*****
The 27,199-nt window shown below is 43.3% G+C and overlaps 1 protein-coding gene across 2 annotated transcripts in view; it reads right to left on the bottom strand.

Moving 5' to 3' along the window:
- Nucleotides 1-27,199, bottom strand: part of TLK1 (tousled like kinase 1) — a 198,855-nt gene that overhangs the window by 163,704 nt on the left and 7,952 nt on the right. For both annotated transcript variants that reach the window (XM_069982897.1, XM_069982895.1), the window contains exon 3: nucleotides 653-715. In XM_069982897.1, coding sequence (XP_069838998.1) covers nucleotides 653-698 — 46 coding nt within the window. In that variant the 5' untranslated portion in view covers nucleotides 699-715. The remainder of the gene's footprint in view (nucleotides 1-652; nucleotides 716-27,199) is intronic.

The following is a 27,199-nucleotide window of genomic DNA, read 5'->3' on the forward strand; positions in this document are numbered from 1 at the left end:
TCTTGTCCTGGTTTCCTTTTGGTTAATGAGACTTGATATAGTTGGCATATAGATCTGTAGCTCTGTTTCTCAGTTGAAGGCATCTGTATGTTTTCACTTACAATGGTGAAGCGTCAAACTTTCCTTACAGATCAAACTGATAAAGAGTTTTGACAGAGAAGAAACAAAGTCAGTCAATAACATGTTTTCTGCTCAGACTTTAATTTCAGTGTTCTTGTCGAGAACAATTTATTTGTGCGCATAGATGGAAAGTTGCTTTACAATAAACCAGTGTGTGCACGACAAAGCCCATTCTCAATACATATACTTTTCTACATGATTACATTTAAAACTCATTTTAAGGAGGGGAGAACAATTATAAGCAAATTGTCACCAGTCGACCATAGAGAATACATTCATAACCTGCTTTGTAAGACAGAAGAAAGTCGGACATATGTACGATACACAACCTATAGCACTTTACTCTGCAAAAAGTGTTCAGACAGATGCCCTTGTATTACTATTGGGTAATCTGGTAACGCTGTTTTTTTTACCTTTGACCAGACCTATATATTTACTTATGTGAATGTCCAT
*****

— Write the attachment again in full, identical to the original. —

The 27,199-nt window shown below is 43.3% G+C and overlaps 1 protein-coding gene across 2 annotated transcripts in view; it reads right to left on the bottom strand.

Moving 5' to 3' along the window:
- Nucleotides 1-27,199, bottom strand: part of TLK1 (tousled like kinase 1) — a 198,855-nt gene that overhangs the window by 163,704 nt on the left and 7,952 nt on the right. For both annotated transcript variants that reach the window (XM_069982897.1, XM_069982895.1), the window contains exon 3: nucleotides 653-715. In XM_069982897.1, coding sequence (XP_069838998.1) covers nucleotides 653-698 — 46 coding nt within the window. In that variant the 5' untranslated portion in view covers nucleotides 699-715. The remainder of the gene's footprint in view (nucleotides 1-652; nucleotides 716-27,199) is intronic.

The following is a 27,199-nucleotide window of genomic DNA, read 5'->3' on the forward strand; positions in this document are numbered from 1 at the left end:
TCTTGTCCTGGTTTCCTTTTGGTTAATGAGACTTGATATAGTTGGCATATAGATCTGTAGCTCTGTTTCTCAGTTGAAGGCATCTGTATGTTTTCACTTACAATGGTGAAGCGTCAAACTTTCCTTACAGATCAAACTGATAAAGAGTTTTGACAGAGAAGAAACAAAGTCAGTCAATAACATGTTTTCTGCTCAGACTTTAATTTCAGTGTTCTTGTCGAGAACAATTTATTTGTGCGCATAGATGGAAAGTTGCTTTACAATAAACCAGTGTGTGCACGACAAAGCCCATTCTCAATACATATACTTTTCTACATGATTACATTTAAAACTCATTTTAAGGAGGGGAGAACAATTATAAGCAAATTGTCACCAGTCGACCATAGAGAATACATTCATAACCTGCTTTGTAAGACAGAAGAAAGTCGGACATATGTACGATACACAACCTATAGCACTTTACTCTGCAAAAAGTGTTCAGACAGATGCCCTTGTATTACTATTGGGTAATCTGGTAACGCTGTTTTTTTTACCTTTGACCAGACCTATATATTTACTTATGTGAATGTCCAT